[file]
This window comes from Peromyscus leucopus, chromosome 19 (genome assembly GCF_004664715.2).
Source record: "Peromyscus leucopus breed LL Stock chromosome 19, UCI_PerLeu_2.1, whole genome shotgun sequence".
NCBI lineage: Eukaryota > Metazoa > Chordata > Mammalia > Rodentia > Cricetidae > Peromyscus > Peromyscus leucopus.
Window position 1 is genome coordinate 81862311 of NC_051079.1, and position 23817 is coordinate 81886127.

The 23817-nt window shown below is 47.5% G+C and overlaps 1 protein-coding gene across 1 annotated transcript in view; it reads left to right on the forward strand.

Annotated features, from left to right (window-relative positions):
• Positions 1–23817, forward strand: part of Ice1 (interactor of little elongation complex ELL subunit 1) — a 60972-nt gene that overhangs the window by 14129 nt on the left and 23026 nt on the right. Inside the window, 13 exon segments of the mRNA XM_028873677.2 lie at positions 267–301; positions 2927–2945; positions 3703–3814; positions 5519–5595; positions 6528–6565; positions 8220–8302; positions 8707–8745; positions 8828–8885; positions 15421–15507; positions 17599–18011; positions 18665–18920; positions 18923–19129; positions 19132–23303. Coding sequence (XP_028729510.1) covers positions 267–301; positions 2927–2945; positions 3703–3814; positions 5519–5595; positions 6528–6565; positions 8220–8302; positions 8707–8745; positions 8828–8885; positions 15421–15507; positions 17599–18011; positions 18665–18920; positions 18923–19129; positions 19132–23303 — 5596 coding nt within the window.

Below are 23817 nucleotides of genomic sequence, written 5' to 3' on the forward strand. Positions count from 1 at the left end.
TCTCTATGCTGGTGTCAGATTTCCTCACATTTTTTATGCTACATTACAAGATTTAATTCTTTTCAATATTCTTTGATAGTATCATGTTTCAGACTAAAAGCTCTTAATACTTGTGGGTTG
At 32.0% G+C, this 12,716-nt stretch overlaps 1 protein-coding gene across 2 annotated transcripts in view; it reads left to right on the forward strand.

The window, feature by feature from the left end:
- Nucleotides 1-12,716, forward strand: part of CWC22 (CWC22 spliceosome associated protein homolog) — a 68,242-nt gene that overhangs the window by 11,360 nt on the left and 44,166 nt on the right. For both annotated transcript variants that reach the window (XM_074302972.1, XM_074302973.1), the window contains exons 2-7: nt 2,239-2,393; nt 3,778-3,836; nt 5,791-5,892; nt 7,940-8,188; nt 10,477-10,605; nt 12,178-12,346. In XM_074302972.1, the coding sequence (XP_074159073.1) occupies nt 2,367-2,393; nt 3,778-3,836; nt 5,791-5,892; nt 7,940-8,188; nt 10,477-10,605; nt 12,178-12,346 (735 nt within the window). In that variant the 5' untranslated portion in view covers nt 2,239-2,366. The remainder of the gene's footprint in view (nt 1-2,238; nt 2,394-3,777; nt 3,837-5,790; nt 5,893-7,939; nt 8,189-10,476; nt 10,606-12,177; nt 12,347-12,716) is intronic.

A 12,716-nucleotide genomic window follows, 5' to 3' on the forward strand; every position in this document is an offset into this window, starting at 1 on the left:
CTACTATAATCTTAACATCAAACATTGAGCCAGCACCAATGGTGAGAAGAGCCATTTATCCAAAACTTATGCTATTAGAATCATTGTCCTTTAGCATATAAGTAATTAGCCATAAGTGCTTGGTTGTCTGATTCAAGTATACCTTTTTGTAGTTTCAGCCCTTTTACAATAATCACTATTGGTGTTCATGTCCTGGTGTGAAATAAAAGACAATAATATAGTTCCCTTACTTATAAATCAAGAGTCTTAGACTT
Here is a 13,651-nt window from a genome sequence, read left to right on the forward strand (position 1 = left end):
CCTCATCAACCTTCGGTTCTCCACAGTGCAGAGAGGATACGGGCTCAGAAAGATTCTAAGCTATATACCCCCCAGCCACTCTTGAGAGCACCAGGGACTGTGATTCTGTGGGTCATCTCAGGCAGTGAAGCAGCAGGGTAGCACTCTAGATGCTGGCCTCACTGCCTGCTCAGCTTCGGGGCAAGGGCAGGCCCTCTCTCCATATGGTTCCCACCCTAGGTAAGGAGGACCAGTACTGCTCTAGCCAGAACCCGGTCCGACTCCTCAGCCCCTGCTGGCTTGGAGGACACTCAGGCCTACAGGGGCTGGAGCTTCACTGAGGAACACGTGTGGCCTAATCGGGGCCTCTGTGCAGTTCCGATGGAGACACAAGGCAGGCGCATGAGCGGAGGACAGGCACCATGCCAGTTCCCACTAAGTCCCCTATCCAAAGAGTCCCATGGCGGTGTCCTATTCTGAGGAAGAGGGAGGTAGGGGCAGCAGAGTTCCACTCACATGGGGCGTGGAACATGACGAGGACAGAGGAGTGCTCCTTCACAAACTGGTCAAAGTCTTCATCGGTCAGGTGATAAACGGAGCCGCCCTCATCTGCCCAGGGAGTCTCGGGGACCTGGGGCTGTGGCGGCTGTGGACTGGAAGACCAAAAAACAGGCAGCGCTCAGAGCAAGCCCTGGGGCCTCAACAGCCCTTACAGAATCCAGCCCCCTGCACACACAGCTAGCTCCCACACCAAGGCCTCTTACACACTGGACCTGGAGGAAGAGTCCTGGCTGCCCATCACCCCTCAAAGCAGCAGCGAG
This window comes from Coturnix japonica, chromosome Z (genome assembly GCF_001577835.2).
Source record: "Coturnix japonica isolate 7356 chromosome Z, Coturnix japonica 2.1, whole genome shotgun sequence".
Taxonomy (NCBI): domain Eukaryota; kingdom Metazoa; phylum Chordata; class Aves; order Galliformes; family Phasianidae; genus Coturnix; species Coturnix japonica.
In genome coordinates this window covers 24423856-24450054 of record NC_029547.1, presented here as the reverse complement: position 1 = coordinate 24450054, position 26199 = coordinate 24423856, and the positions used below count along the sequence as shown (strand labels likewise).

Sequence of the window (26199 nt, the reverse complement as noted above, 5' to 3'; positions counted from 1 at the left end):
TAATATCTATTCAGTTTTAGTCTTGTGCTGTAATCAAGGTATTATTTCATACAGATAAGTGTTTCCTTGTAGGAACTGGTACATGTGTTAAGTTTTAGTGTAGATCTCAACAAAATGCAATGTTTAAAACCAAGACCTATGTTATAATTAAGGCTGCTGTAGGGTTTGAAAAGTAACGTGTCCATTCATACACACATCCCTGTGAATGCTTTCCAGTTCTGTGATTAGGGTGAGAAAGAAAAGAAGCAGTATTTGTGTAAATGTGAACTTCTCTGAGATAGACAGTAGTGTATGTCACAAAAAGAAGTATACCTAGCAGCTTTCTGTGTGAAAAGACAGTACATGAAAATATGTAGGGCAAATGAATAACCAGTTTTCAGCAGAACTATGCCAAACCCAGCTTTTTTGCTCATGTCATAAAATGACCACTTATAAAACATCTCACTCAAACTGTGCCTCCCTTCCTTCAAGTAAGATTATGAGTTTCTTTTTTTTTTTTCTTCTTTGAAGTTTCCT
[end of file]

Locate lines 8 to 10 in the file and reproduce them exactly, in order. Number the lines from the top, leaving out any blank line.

Below are 23817 nucleotides of genomic sequence, written 5' to 3' on the forward strand. Positions count from 1 at the left end.
TCTCTATGCTGGTGTCAGATTTCCTCACATTTTTTATGCTACATTACAAGATTTAATTCTTTTCAATATTCTTTGATAGTATCATGTTTCAGACTAAAAGCTCTTAATACTTGTGGGTTG
At 32.0% G+C, this 12,716-nt stretch overlaps 1 protein-coding gene across 2 annotated transcripts in view; it reads left to right on the forward strand.